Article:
Child support is more than just an amount of money one parent pays to the other after a divorce. Learn more about how child support works and what the Texas Family Code says about it.
Everyone going through a divorce with children wants to know either how much child support will I pay or how much will I receive. But there’s really more to child support than that, and it’s important to understand what child support is for before you go into a divorce.
Child support is, at its core, designed to help pay for the financial needs of children. Those needs may be needs specifically related to the child such as clothing, school expenses, haircuts, etc., but they also include a child’s need for adequate housing, utilities, transportation, etc. For this reason, the recipient of child support does not have to provide receipts of how the money was spent – it goes into the recipient’s general fund.
In collaborative divorce cases, we focus on the needs of each individual family. The collaborative process focuses on developing what the needs of the children are, and then looks at ways in which those needs can be met by the parents.
There are four main categories of expenses that are typically evaluated: (1) Education; (2) Extracurricular/Camps; (3) Health Care; (4) Personal (clothing, grooming, entertainment, gifts).
Once we develop the needs, we begin exploring how to best pay for them. This can be done in one or more ways: (1) transfer of funds from one parent to the other on a regular basis; (2) allocation between the parents (e.g. each pay 50% of …); (3) payment directly to a vendor, such as a doctor.
Parents should understand how Texas law deals with child support. But parents should also keep in mind that the law serves as a default for the courts when parents cannot make their own agreements in the best interest of their children. Child support laws work for some families, but don’t work well for many others. Additionally, the arbitrariness of the child support laws is evident when one looks at the child support laws across the country. The formula for child support is different in every single state – does it make sense that a child should get more or less simply because of the state in which they reside?
The Texas Family Code contains guidelines for the computation of child support. The guidelines are specifically designed to apply to situations in which the obligor’s monthly net resources are $8,550 or less. In such cases, the court presumptively applies the following schedule:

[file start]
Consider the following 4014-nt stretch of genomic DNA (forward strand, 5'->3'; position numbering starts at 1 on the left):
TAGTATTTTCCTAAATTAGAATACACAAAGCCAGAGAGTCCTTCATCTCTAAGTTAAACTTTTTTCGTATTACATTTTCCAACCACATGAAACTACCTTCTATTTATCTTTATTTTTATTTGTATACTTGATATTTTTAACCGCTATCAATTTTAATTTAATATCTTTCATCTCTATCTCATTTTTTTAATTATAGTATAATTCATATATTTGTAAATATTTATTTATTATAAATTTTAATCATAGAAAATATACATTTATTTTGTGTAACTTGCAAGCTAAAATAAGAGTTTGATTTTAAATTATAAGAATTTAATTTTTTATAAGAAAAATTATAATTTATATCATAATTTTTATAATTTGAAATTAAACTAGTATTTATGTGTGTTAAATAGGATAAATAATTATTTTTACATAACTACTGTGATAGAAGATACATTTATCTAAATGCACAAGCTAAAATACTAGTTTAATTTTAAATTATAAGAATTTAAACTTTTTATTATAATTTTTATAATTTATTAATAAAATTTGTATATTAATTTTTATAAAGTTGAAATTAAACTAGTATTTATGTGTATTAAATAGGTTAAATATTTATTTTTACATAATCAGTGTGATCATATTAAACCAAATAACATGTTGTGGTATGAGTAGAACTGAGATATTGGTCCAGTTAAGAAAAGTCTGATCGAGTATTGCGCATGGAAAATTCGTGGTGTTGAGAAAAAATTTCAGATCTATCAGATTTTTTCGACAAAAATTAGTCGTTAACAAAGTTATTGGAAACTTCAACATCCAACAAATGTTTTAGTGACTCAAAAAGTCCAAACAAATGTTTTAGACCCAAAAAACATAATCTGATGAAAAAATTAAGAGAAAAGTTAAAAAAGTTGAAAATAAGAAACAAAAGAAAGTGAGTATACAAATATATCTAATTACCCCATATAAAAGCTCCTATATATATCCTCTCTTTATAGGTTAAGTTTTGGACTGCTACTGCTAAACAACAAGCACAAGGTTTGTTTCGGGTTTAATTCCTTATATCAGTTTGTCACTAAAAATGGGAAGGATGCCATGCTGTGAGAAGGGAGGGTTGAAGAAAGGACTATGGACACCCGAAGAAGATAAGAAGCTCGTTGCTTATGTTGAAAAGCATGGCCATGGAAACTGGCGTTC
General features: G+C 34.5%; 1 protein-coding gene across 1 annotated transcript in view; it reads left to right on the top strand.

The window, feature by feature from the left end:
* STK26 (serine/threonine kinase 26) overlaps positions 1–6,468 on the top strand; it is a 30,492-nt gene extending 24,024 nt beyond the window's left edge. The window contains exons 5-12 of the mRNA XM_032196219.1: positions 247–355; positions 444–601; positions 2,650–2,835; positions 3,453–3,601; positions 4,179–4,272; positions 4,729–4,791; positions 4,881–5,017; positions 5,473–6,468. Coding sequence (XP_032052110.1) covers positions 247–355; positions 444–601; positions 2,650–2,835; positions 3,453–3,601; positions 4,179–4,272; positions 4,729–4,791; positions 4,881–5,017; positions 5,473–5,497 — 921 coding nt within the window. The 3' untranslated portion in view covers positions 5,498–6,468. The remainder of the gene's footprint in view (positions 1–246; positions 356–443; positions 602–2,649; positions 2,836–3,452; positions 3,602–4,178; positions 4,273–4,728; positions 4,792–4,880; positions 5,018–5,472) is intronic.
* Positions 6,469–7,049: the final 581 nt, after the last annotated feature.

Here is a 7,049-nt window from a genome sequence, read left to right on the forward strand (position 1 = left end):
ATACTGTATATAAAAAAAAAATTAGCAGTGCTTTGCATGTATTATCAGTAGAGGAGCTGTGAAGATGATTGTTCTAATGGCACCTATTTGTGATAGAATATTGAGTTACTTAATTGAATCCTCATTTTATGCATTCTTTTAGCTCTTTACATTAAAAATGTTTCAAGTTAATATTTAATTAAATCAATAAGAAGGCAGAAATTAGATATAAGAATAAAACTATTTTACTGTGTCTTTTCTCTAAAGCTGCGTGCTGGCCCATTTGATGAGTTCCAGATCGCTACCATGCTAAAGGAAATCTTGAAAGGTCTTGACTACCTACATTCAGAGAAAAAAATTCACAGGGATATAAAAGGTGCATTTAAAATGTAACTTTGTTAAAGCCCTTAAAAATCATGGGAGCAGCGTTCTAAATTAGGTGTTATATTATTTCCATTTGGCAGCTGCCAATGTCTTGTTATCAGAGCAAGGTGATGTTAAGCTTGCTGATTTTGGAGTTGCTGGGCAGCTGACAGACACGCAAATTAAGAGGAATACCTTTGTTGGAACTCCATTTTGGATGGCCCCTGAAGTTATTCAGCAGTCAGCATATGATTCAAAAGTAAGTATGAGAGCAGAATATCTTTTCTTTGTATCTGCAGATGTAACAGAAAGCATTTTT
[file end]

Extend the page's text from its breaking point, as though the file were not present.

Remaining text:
- 1 child – 20% of Obligor’s Net Resources
- 2 children – 25% of Obligor’s Net Resources
- 3 children – 30% of Obligor’s Net Resources
- 4 children – 35% of Obligor’s Net Resources
- 5 children – 40% of Obligor’s Net Resources
- 6 or more children – Not less than 40%
If the Obligor has children from another relationship(s), the percentages listed above may be reduced. If the obligor’s net resources exceed $8,550 per month, the Court shall presumptively apply the above percentages to the first $8,550 of net resources. Without further reference to the percentage, the court may order additional amounts of child support. The court may not order the obligor to pay more child support than the presumptive amount (as calculated by multiplying the above applicable percentage times $8,550) or an amount equal to 100% of the proven needs of the child, whichever is greater.
Net resources is defined very broadly, and income can also be imputed to a party. For example, a client has the ability to earn a certain amount of money but voluntarily chooses to earn less.
In addition to monthly child support payments, the payor is required to maintain the children on the payor’s employment health insurance policy. If insurance is not available through the payor’s employment, but is available through the payee’s employment, the payor will be ordered to pay the premium costs. If insurance is not available through either parties’ employment, the payor will be ordered to provide insurance coverage to the extent available and affordable. The cost of the medical insurance is a deduction against a payor’s net resources. Additionally, the Court usually makes orders regarding the payment of deductibles and other uninsured expenses.
All Orders dealing with child support must now be accompanied by an Order of Withholding. Medical Support Orders are now commonplace. The Withholding order, after presented to the payor’s employer, has the Court-ordered child support deducted directly from the payor’s paychecks.
The court can also order the parent paying child support to secure life insurance to cover the amount of child support that will become due until the child support obligation would terminate, which can be up to 18+ years.
Assuming that there are no events that would terminate child support before age 18 (e.g. the child marries at age 17), child support orders continue until the child reaches age 18. If the child is in high school at age 18, support continues until high school graduation. If the child is disabled, it may be possible to continue child support for an indefinite period. Texas law makes no provision for support during college, or the payment of college expenses. However, this can be done by a contract between the parties if an agreement can be reached on this issue.
(If you want specific info on modifying or enforcing child support, please read this article.)
About the author: Jody Johnson is a Dallas and Plano-based collaborative family lawyer, serving clients in Collin, Dallas, and Denton Counties.